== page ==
Obesity in the Sky, Part 1

Last month, A. Pawlowski reported for NBC News on the unfortunate death of Vilma Soltesz in Hungary, where she and her husband were visiting relatives. Starting from their home in New York, they had flown overseas via KLM Airlines, which accommodated Mrs. Soltesz’s 425-pound weight by having her buy two seats.

For the return trip, a month later, they were also scheduled to fly with KLM, and Mrs. Soltesz was taken into the plane with a Skylift elevator. But once they were embarked, something went wrong with the back of the passenger seat, apparently, and there was no seat belt extender. People have to be strapped in, of course, so that was that. Husband and wife were escorted off the plane.

A spokesperson for the company said that an extender would not have fixed the problem anyway. Pawlowski interviewed the attorney who is now involved, Holly Ostrov Ronai, who said:

The couple spent five hours at the airport and then drove through the night to Prague, where they were told a bigger Delta Air Lines plane could take them home the next day. But that attempt was also unsuccessful because Delta only had a plastic wheelchair that was not able to hold Soltesz’s weight.

Mrs. Soltesz is described as “an amputee who suffered from kidney disease and diabetes,” and presumably was wheelchair-bound. Apparently the details vary according to airline, airport, and because of other factors, but at some point in the boarding process the patient has to be transferred into a wheelchair owned by the airline. The person is moved onto the plane and into a seat. Lifting a patient for these transfers is a difficult and potentially dangerous process.

It is worth noting that municipal bus manufacturers have figured out how to immobilize an entire wheelchair and patient, and airlines have not. Air travelers are not allowed to stay in their own wheelchairs. This is a shame, because a person who inhabits one all the time has adapted it to her or his individual needs, and an airplane seat is a very inadequate substitute.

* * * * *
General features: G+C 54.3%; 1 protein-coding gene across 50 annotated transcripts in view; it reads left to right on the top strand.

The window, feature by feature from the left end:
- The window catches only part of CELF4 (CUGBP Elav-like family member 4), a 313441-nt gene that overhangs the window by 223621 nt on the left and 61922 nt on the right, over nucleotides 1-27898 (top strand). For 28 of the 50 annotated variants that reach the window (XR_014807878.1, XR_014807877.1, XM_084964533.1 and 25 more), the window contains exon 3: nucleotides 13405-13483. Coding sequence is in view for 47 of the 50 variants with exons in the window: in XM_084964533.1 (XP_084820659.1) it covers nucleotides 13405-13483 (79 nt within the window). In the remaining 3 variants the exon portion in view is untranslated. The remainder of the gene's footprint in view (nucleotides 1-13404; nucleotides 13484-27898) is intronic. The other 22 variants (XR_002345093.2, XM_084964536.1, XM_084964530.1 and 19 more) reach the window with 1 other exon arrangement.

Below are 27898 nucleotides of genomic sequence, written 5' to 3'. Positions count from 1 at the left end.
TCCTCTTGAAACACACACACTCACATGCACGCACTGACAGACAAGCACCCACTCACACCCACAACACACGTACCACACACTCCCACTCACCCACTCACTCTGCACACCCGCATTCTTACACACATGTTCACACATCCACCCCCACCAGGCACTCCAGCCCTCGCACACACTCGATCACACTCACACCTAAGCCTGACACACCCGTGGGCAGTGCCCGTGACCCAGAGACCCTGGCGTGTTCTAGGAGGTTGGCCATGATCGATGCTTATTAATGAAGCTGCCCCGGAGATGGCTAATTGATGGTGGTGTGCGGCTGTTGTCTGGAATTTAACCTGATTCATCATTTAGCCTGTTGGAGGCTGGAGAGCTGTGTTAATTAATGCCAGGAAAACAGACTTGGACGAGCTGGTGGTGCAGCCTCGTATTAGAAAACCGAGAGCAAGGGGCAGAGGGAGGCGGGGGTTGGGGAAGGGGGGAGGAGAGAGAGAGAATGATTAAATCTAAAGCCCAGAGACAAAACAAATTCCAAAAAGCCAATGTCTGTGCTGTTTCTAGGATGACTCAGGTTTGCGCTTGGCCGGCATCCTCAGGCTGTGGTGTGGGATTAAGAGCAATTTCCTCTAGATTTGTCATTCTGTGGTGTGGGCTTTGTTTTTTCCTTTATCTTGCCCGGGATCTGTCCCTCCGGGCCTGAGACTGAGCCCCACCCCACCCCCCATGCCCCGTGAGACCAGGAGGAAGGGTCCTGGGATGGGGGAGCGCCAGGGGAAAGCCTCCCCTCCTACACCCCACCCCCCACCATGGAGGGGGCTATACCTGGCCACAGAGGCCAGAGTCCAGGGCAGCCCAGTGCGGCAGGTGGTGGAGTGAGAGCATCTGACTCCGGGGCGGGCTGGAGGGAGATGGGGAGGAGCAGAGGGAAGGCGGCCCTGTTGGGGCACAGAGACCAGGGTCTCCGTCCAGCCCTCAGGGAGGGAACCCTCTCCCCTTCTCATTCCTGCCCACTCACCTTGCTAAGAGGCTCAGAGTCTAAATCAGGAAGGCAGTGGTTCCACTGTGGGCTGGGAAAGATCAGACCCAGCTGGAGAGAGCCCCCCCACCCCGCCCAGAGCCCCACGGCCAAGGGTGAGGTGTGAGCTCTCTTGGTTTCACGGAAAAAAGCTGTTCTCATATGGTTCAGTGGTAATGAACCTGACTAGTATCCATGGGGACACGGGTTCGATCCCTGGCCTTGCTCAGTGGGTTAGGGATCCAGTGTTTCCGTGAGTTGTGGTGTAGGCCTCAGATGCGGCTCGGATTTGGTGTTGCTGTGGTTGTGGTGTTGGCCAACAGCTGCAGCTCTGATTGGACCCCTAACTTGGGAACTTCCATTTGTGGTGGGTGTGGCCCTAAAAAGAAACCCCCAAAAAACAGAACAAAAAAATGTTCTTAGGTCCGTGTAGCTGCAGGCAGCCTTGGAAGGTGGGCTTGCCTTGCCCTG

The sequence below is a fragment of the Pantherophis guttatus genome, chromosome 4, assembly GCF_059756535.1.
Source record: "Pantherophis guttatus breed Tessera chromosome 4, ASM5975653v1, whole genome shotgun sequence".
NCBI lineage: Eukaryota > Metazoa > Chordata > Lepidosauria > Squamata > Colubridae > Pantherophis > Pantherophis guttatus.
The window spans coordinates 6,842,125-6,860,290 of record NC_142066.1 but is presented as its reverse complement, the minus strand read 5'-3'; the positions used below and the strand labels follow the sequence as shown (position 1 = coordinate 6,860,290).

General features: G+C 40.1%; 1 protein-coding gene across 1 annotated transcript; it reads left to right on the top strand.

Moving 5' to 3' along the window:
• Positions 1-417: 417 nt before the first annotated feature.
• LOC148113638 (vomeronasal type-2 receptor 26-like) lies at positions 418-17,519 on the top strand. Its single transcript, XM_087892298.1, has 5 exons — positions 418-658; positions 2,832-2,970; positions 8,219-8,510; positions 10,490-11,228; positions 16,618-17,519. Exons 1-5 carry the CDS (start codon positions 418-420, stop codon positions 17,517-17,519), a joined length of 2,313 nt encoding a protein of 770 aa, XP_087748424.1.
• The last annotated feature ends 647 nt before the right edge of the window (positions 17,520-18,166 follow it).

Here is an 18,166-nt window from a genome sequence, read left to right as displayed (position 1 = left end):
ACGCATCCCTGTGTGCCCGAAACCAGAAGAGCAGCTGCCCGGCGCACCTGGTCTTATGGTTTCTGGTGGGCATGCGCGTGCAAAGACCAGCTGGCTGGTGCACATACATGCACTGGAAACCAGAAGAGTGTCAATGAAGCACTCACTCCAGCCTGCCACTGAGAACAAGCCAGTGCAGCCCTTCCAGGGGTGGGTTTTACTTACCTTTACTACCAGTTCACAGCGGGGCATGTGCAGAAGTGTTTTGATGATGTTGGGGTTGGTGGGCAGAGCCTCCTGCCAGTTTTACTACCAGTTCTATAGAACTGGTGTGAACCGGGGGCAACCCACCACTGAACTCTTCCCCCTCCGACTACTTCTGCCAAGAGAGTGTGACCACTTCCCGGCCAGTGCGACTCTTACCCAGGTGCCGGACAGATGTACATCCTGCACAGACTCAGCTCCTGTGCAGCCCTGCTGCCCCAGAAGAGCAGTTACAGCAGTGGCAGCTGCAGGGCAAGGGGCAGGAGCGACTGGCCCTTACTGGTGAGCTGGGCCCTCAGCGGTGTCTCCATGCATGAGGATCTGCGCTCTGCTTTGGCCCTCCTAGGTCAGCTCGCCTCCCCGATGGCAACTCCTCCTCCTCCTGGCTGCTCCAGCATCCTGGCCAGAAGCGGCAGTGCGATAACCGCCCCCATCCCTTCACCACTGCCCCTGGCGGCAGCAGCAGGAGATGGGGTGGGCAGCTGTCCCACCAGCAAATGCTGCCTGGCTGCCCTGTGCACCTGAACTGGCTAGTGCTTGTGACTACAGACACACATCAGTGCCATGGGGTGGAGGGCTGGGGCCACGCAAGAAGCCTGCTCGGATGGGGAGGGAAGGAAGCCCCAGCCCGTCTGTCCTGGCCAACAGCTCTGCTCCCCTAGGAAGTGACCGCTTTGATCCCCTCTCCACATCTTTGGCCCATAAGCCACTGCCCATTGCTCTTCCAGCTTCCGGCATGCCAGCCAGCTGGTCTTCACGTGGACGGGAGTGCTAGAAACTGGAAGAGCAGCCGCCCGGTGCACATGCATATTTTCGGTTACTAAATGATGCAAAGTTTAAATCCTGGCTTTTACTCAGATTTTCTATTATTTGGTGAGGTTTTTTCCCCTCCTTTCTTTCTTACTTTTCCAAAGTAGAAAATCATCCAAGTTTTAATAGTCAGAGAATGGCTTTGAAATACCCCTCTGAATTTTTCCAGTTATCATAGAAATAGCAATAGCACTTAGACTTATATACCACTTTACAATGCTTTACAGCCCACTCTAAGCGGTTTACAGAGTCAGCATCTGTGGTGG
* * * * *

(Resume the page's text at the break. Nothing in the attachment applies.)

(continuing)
The Soltesz couple made the transatlantic trip every year, so they were familiar with the complicated process, but it had never been so difficult before. They tried a third airline, Lufthansa, which called in the fire brigade and other experts to help get Mrs. Soltesz safely ensconced in the plane. But ultimate authority of course lies with the captain, and the other employees were unable to satisfy this captain as to this passenger’s ability to be properly buckled down. Mrs. Soltesz and her husband stayed in Hungary and she died soon afterward.

Believing that the airlines “had a duty to get her home to her doctors,” the patient’s husband and Attorney Ronai are suing the airlines for $6 million. (Actually, there is no specific rule that even requires an airline to supply seat belt extenders.)

It’s easy to imagine what the other side will say in court. Could a duty even be asserted if the patient had a communicable disease? How much accommodation is “proper”? Don’t they have doctors in Hungary? Did the American doctors warn Mrs. Soltesz against intercontinental travel, as it seems they would caution a patient in such poor health? Was she traveling against medical advice? If so, shouldn’t the apportionment of blame take that into consideration?

(to be continued…)

Your responses and feedback are welcome!

Source: “Obese flier turned away by airlines dies overseas,” NBC News, 11/27/12
Image by xmichh (Michelle Lee).

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